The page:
On the 2nd of February 2022, we gave you the first part of the conversation we had with Kearabetswe Moepi from Marapyane village, a 21 year old young man who produces honey from his uncle’s farm. This week we expand on that conversation whereby we ask him some questions focusing on his vision for the company and what this means to him and the environment.

Sunflower (left) and aloe (right) produced honeys from Naledi Beekeeping. Image: Supplied

Is your business registered? If yes what is the name? If not why?

Upon completion of my training, I saw the need to register the business of which the same sister who introduced me to beekeeping, assisted with registrations. It was at that moment that we came up with the name Naledi Beekeeping. The company has been registered for a year now.

The name is from native Setswana language which means a star. We chose this name because it means the road ahead for Naledi Beekeeping is shining bright. I am naturally an optimistic person.

Our mantra is “Naledi, quality honey brought to the people

Which products do you produce and what is the difference (if any) between your products and what is already available on the market?

Due to seasonal changes, and the fact that Marapyane and South Africa is a semi-arid region characterised with constant and highly variable climate changes. At Naledi Beekeeping we produce two types of honeys to counter the abovementioned weather changes.

People mostly ask about the colours of my honey produce because they see colour change of which is a good question to ask. The difference is that they are from different beehives that are located on a different locations. We produce mainly from sunflowers and aloes.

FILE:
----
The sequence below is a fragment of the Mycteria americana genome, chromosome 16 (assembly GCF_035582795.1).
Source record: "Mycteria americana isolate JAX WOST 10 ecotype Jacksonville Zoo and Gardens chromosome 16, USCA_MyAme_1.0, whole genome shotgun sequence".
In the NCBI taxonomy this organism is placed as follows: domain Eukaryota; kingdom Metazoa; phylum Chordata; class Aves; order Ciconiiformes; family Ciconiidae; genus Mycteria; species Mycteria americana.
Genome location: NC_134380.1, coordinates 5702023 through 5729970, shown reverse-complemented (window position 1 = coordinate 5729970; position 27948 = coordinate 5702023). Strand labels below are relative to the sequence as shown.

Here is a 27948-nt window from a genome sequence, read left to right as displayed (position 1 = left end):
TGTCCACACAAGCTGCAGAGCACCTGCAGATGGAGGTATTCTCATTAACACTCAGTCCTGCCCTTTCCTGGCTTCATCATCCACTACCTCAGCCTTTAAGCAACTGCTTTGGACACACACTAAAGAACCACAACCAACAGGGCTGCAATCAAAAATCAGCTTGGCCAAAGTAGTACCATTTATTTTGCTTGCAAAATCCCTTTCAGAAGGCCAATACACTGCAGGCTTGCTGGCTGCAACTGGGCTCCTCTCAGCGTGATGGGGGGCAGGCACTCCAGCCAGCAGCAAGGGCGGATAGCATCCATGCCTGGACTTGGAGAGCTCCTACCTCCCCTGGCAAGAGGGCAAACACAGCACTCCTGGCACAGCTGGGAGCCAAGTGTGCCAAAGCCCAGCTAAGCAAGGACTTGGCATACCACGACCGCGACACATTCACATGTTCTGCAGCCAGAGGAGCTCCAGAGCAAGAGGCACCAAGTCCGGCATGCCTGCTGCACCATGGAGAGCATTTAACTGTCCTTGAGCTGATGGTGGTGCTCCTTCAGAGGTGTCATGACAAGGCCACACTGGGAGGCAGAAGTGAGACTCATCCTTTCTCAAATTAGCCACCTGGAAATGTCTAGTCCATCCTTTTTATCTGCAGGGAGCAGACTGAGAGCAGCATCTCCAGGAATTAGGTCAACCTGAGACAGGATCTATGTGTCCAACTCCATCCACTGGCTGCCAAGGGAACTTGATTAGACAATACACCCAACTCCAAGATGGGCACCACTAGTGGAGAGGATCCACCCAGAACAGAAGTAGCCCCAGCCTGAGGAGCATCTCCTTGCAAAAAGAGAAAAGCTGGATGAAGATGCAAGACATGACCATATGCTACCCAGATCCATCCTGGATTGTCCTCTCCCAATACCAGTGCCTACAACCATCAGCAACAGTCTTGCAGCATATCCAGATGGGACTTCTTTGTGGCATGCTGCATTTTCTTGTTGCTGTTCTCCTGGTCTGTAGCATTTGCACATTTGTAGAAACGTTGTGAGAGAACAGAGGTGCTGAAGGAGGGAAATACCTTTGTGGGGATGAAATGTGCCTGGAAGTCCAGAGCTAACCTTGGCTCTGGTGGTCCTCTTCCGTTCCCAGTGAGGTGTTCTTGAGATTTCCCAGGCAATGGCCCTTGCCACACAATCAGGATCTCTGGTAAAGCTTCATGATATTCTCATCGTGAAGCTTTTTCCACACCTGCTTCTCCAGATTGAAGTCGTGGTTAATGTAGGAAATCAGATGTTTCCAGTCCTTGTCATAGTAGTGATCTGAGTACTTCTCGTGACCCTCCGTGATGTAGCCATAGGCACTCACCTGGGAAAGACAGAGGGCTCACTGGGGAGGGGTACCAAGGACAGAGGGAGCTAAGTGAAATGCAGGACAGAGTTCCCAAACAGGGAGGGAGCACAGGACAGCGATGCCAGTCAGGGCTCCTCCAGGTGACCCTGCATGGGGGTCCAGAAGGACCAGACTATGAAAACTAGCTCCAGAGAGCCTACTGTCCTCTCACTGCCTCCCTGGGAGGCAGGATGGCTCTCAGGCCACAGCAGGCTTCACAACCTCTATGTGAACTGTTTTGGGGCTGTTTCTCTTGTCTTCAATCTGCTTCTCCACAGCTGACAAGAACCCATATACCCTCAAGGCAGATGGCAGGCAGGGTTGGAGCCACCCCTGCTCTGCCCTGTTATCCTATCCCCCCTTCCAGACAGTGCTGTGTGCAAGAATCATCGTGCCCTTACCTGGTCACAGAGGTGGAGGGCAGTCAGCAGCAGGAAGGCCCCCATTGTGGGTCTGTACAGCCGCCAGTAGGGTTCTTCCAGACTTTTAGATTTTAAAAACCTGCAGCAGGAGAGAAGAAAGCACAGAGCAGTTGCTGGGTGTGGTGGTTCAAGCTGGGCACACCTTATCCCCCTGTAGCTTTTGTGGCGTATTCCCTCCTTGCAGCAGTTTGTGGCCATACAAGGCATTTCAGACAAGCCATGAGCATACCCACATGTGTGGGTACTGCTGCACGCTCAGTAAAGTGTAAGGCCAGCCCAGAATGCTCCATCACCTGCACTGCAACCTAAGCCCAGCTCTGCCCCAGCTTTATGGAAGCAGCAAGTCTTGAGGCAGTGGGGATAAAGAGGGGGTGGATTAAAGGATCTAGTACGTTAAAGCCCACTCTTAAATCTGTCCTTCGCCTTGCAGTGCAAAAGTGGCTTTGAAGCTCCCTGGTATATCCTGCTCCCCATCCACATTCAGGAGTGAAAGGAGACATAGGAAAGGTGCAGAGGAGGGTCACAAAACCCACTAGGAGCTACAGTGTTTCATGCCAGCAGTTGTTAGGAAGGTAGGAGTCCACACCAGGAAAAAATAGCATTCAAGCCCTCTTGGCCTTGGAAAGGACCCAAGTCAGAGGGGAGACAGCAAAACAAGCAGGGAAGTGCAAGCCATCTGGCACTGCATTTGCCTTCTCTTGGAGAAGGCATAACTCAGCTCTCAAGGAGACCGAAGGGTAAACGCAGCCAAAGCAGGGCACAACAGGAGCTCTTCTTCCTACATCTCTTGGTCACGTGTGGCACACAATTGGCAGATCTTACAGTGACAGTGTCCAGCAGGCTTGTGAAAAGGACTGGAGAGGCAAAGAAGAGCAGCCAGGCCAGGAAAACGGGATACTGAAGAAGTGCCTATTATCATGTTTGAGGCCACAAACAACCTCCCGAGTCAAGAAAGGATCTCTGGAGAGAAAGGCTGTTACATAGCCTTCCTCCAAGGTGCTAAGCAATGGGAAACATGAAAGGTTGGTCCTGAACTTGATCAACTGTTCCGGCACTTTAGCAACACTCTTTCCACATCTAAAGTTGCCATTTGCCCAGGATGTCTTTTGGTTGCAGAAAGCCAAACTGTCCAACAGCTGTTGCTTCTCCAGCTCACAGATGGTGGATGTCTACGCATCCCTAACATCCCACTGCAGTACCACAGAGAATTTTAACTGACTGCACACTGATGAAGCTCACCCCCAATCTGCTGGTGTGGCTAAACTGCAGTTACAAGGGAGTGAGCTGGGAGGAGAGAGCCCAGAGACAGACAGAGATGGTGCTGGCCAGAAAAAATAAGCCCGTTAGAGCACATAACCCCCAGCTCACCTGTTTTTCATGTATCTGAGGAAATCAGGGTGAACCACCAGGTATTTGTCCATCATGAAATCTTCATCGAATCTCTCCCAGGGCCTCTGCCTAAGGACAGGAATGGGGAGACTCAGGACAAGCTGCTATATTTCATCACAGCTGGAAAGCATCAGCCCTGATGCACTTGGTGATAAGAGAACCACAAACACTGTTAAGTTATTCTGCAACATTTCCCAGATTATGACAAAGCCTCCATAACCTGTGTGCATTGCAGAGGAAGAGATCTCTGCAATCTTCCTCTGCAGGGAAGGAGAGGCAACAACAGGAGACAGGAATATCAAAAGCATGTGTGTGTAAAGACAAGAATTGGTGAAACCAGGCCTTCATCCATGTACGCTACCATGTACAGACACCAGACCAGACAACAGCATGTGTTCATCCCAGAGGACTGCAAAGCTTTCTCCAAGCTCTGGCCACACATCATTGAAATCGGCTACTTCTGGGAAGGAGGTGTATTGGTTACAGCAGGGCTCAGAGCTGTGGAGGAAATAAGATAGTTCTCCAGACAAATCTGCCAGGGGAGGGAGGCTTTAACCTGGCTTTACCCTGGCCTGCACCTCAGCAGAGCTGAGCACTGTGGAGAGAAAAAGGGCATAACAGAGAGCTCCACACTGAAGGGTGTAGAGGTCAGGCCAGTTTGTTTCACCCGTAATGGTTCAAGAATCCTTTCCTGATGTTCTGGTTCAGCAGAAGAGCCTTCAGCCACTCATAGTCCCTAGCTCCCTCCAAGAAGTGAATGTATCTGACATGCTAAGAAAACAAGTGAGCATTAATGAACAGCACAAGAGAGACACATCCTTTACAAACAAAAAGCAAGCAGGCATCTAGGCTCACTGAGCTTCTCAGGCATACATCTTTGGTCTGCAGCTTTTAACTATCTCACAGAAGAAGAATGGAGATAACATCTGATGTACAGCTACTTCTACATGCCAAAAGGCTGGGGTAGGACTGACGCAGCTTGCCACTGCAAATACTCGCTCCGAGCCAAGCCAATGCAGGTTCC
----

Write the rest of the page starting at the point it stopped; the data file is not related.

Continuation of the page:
The one that crystallises fast are the one that are located next to or in sunflower farms and the other one are located in the forest where there is an abundance of aloe unfortunately, the honey produced from aloes take time to crystalize. Rest assured, in both honeys; quality is not compromised.

What are the short / medium/ long term plans for your Naledi Beekeeping?

Short terms plans: I want to see Naledi Beekeeping having enough equipment to that will help grow the business to better position it to achieve our medium to long term goals. Moreover, we want to ensure we understand compliance with regulations of the country as well as developing a clear road map including market research and company culture.

Medium terms plans: To produce enough honey to supply retail stores being one of the successful beekeepers not only in my province but in the whole county. Furthermore; we want to finalize the development, design and registrations of trademark of our logos and also patent other essentials to enable us not only to comply with the legal frameworks of the country but also to ensure we are competitive.

Sunflower produced honey is by far the most popular and well known. Image: Supplied

Long terms plans: Is to have enough capital and attract investors to allow us expand and acquire more space for bee farming, as well as participating in the mainstream economy whereby we will be exporting and selling to international markets. Another objective is to create employment and training solutions to the communities we serve.

Not only to minimize the unemployment rate but to transfer the skills and create awareness towards bees and why is important to have them as part our lives and the ecosystem at large. As far as the environmental impact assessment is concerned, at Naledi Beekeeping we want to continue practicing international industry practices as accepted by global regulatory bodies such as the International Organization for Standardization (ISO).

Are there any beekeepers in your region? If so; would you be open to possibly collaborate with them?

So far I have not met or heard of anyone/company in my line of work. However; should there be I would definitely be grateful for the opportunity to work together with them as this will assist us to learn new things and also to network, to support each other as well as creating a platform whereby opportunities are identified promptly and solutions to obstacles are defined. This will expand Naledi reach beyond its horizons thus creating a valuable value chain.

How can people buy my products or contact me?

Currently I do not have a place where my products are sold off the shelves. I am selling directly from home by means of either walk-ins or deliver orders to their doorsteps that are made through a telephone communication. The number to call is 067 038 0771 and deliveries are free of charge to around my area. For large orders couriers, can be arranged especially to locations/areas far from home.

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